House on Haunted Hill

Natural disasters. Neglectful owners. Hand grenades. Frank Lloyd Wright’s Los Angeles masterpiece has been under siege for 81 years. Now it’s being saved

“You’ve hit a dead man,” Eric Lloyd Wright tells the puzzled group gathered around a large hole in the motor court of the Ennis House, the massive Mayan outcropping that looms over the Los Feliz neighborhood. On this late summer morning 81 years after the architect Frank Lloyd Wright, Eric’s grandfather, completed work on the at-once entrancing and forbidding structure, the property is again a construction site. Bulldozers scoop earth and drills bore into granite to make way for the installation of 20 giant steel caissons (the largest weighs 5,000 pounds and stands 39 feet high) that will tie into bedrock, at long last securing the house to the hillside. All had been going well until one of the drills smashed into a seemingly impenetrable obstacle, prompting a delay and concern. Eric, however, knew immediately what had happened. “For stability, my grandfather poured three rows of concrete footings at various heights beneath the motor court,” he says. “Each one is a foot wide and two to three feet deep. They’re called dead men because there’s only one way to remove them—you have to drag them out.”

The Ennis House has entombed so many. Within its walls reside not just Frank Lloyd Wright’s genius but the spirits of a long line of owners, inhabitants, and even the buildings contractor, Lloyd Wright, Frank’s son and Eric’s father. These dead men left their marks on the structure, and it in turn left its mark on them. To live in the work of America’s greatest architect has never been easy, yet the Ennis House demanded more than most. The opening sequences of House on Haunted Hill, the campiest of all horror movies, catch the building’s imposing aura. The 1959 picture begins with a shot of the Ennis House’s exterior over which the ghostly face of Vincent Price is superimposed. In the foreground, a funeral procession carries a group of revelers up the hill. As the cars near the motor court, Price’s character offers $10,000 to any of his guests who can survive 12 hours in the place. “The hearse is empty now,” he intones, “but after a night on Haunted Hill, who knows?”

The Ennis House, the best of Wright’s several Los Angeles buildings, may be the city’s most exotic architectural jewel. Few other houses speak so powerfully to Los Angeles. With its staggered volumes covered with 16-by-16-inch concrete blocks patterned to resemble abstracted squares, the house is as much temple as domicile. The notion that one’s home should be a sanctuary is, of course, central to the Southern California myth, but Wright realized it on an almost otherworldly scale. Not that there aren’t grace notes. Everywhere art-glass windows in a stylized wisteria motif pay homage to nature, while mitered-glass windows located in strategic corners give onto views of downtown and the Pacific. The design alone, however, cannot account for the place’s hold on the city. The Ennis House articulates Los Angeles’s past even as it looks to its future. Its bulk evokes the pagan history of pre-Columbian California, yet its “textile block” construction technique—so named for the system of horizontal and vertical rebar that holds the concrete blocks in place—embodies the sort of experimentation intrinsic to the modern city.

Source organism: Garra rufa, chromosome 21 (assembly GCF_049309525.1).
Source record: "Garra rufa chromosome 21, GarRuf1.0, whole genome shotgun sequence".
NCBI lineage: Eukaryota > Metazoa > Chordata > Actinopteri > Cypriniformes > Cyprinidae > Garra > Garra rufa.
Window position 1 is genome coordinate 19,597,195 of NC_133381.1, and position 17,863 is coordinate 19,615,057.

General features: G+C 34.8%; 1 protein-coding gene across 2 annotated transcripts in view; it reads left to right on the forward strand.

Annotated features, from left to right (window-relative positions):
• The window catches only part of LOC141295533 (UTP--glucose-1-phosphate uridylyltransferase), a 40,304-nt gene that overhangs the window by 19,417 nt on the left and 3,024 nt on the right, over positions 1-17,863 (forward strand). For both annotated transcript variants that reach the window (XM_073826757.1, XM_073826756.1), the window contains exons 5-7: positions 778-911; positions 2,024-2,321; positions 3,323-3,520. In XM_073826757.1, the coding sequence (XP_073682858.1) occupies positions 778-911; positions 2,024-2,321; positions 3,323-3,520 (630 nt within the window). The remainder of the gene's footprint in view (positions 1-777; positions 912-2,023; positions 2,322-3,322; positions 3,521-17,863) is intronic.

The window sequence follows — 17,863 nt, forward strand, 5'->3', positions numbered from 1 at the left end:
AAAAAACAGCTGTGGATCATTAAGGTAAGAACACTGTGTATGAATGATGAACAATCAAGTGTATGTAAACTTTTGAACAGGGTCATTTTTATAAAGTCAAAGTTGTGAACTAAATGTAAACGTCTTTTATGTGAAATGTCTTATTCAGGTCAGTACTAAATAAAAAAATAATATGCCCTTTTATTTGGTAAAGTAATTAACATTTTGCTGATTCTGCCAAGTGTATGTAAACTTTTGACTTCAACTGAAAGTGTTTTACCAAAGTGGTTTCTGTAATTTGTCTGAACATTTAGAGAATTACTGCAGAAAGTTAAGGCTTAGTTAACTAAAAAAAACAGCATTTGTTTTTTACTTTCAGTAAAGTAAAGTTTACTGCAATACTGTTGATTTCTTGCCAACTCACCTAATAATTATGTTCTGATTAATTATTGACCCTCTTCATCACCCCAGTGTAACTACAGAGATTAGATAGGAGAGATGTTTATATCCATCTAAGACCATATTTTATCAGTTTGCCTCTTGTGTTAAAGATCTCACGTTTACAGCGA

“There’s a weight to the house like that of a castle,” says the architect Leo Marmol, a partner in the influential firm Marmol Radziner and Associates. “It’s inherently dramatic. From the city you can’t help but wonder what that majestic thing on the hill is. Then when you get up there and look back at the city, it’s breathtaking. It’s both an object that invites us and piques our curiosity, and once you arrive your curiosity is only enhanced. The house is sort of a freak, and I mean that in the best way. It’s an aberration, as all truly individualistic things are.” Little wonder that in 1982, the director Ridley Scott used it as the location for Harrison Ford’s apartment in the most dystopian vision of Los Angeles ever put on film—Blade Runner.

For the past 12 years, however, all anyone who looked at the Ennis House could see was that it was crumbling before their very eyes, and that, too, was emblematic, as Los Angeles has lost so many of its significant buildings. The crisis had been decades in the making. Even before the place was completed in 1925, the clients, Charles and Mabel Ennis, complained to Wright about bulges in the fortress-like pediment on which their home would stand. Time, missteps, and the elements—particularly the 1994 Northridge earthquake—only exacerbated the problems. Then the record-breaking rains of 2005 nearly delivered the coup de grace. Damage from the deluge prompted the Los Angeles Department of Building and Safety to red-tag the house, signaling that it was uninhabitable. Subsequently, the authorities judged the structure stable enough for limited use, but there was no doubt that it was in extremis. The distinctively battered retaining walls that surround the property had given way in many spots, resulting in herniated breaches from which dirt geysered. Equally troubling, many of the house’s concrete blocks—all 24,000 of them fabricated on the site from decomposed granite excavated during the digging of the foundation—had begun popping off, exposing rusty rebar and interior walling. As for the blocks that remained in place, an untold number were peeling or disintegrating, giving the exterior the appearance of a scabrous neck sinking into hideous folds. “The whole house was ready to go,” says Eric Wright. “You could feel it. It was an emergency, especially the walls outside the motor court and the living room walls. I was very worried.”